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Salt is healthy? Low salt may actually increase mortality...



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  • Salt is healthy? Low salt may actually increase mortality...

    Salt wars

    Although it doesn't say what the optimum level is, or what kind of salt it is, so thoughts people? How much salt do you consume? Could there be differences between table salt and natural salt? (ie. celtic sea salt, himalayan salt - thinking more in relation to the trace amounts of heavy metals which can be found and how increasing intake would also increase heavy metal exposure)


  • #2
    Yes. For normal healthy people, salt is fine.

    There are people who need to avoid too much salt however... and they generally know who they are.
    Such as people suffering from CHD/HBP and the resulting edema. Salt intake often results in a sudden increase in the edema and a huge increase in the BP as well which stresses an already bad heart. Not a good combo.
    My father-in-law is in this situation.

    Also, myself. My body does not process spinal/intracranial fluid properly and the resulting water retention from eating excess salt is very stressful. High intracranial pressure can cause permanent damage including blindness if not managed carefully. Not good.

    Some people with kidney disease might also have a problem with salt in their diet...
    Like I said, those who really shouldn't consume it probably know it... although there is also good scientific evidence that most people over consume sodium chloride in relation to or under consume potassium and other minerals (due to processed foods) and that it is actually this imbalance that creates many of the problems more than just 'salt' itself.
    “You have your way. I have my way. As for the right way, the correct way, and the only way, it does not exist.”
    ~Friedrich Nietzsche
    And that's why I'm here eating HFLC Primal/Paleo.


    • #3
      Thanks for the reply, I really do need to try and un-learn everything that CW has taught me...


      • #4
        Originally posted by cyro_349 View Post
        Could there be differences between table salt and natural salt? (ie. celtic sea salt, himalayan salt - thinking more in relation to the trace amounts of heavy metals which can be found and how increasing intake would also increase heavy metal exposure)
        I don't think heavy metals are likely to be a problem with anything on the market. There's an analysis of Celtic seasalt here:

        The mercury level is low enough to be classed as "not detectable".

        And on the plus side you're getting a little magnesium, potassium, and boron, and other minerals in smaller amounts.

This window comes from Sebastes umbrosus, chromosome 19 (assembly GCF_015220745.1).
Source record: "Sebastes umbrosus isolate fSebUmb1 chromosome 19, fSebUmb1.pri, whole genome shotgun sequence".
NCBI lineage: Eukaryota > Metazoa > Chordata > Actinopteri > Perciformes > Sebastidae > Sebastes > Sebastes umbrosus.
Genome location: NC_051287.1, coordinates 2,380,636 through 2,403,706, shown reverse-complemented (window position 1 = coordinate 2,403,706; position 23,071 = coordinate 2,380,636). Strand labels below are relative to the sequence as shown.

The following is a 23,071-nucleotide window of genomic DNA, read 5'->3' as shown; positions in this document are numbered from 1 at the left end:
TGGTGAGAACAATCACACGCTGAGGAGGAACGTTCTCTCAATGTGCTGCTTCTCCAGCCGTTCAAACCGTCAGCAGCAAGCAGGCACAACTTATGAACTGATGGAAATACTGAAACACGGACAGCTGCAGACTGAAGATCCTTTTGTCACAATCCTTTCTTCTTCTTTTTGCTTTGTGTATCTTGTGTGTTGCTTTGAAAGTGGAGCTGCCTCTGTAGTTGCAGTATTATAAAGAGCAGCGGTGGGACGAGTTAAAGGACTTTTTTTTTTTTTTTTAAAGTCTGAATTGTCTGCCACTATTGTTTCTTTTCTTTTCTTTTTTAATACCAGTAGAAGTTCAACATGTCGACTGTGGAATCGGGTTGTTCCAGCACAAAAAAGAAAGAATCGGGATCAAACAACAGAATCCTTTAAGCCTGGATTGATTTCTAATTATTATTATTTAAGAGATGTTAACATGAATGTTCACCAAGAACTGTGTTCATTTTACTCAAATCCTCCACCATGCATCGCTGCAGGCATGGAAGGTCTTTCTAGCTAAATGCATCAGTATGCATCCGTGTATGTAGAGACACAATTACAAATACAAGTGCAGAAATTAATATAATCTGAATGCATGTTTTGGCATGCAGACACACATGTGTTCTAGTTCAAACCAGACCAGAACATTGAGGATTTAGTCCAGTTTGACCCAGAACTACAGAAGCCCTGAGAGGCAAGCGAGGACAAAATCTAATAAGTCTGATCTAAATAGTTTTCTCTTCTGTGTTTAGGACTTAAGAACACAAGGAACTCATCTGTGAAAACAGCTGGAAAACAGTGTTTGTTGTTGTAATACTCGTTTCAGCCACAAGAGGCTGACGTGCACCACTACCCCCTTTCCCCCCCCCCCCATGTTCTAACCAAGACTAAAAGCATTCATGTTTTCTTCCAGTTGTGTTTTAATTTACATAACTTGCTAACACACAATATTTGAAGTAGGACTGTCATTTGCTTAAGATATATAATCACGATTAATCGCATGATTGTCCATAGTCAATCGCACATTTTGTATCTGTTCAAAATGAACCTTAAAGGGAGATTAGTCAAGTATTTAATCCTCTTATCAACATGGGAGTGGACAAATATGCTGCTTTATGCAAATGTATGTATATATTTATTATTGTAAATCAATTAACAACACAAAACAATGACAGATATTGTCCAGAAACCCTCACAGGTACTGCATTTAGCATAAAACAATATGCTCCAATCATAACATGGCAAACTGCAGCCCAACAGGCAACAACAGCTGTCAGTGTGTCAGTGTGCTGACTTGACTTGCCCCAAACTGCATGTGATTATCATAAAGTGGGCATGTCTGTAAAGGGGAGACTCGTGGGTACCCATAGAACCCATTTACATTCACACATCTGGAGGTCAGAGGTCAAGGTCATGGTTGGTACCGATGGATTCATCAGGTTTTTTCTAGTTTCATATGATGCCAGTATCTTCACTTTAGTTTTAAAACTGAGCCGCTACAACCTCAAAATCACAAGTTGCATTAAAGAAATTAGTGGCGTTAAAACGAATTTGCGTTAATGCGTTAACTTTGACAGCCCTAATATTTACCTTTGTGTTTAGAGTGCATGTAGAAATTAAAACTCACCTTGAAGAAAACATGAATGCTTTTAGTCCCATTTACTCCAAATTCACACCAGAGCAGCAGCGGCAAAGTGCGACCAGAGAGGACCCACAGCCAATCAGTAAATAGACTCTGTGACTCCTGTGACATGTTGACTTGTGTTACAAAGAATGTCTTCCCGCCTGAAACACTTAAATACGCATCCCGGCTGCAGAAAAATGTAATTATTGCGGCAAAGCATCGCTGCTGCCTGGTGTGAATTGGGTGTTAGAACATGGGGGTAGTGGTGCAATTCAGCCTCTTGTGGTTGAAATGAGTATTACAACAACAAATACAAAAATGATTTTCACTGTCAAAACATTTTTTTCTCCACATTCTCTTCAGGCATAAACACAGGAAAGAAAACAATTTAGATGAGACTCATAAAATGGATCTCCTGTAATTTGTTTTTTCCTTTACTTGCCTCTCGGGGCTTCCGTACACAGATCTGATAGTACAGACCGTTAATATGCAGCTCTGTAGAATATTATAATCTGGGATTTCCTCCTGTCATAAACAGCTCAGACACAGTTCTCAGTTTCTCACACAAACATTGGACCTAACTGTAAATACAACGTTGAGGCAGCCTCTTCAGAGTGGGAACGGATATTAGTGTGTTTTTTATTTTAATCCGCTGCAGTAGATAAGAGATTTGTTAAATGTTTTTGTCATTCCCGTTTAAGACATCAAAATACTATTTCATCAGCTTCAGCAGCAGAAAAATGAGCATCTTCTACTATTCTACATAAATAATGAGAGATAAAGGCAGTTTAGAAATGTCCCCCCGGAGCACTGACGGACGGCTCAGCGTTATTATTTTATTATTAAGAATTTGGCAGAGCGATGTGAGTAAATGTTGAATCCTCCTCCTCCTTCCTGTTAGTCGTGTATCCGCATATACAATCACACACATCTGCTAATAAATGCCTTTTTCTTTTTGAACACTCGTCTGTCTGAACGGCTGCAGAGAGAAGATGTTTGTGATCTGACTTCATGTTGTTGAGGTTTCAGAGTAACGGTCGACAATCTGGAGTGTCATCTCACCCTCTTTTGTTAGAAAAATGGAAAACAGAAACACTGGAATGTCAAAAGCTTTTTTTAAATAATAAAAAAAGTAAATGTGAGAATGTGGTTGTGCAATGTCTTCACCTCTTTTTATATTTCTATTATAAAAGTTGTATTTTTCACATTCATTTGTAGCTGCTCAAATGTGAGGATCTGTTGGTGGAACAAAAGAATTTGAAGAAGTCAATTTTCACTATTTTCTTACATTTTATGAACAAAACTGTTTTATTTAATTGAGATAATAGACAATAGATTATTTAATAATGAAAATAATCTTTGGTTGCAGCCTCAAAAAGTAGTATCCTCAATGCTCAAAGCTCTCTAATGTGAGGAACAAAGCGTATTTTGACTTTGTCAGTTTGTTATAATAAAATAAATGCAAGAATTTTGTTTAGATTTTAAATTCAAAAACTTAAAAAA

I would use a good broad-spectrum seasalt or rocksalt in moderate amounts. I guess from the point of view of airmiles and so on, flying salt across the globe isn't really a good thing. It seems a waste of resources and unsustainable, besides being more expensive for you at the point of sale on account of the expense of doing that. There's good salt from Utah in the U.S. -- I think this is the one:

        Real Salt Natural Sea Salt. Is Your Salt Real?

        I don't know about Down Under. I'd think there must be something a bit more local. Maybe the Nourishing Gourmet would know -- isn't that an Oz site?


        • #5
          Salt is ONLY a problem because it increases your blood pressure. Speaking personally, my BP went from 160/100 to 110/80 eating primally.

          I never used to saltmy food, and now I'm a fiend for it.
          Disclaimer: I eat 'meat and vegetables' ala Primal, although I don't agree with the carb curve. I like Perfect Health Diet and WAPF Lactofermentation a lot.

          Griff's cholesterol primer
          5,000 Cal Fat <> 5,000 Cal Carbs
          Winterbike: What I eat every day is what other people eat to treat themselves.
          TQP: I find for me that nutrition is much more important than what I do in the gym.
          bloodorchid is always right


          • #6
            My experience is much like magicmerl's.

            Once you get off processed foods, you can begin to salt your food again. I'm still not a big salt lover, but I do cook with it.

            Example. A can of Progresso soup shows that one serving has about 20% (or more) of the sodium you need in a day, but there are two servings per can, so that's 40%. That's a lot of sodium for one bowl of soup. But once you're making your own soups, etc., and using tasty real food, you don't have to mask cheap veggies and dry meat with salt to make it palatable.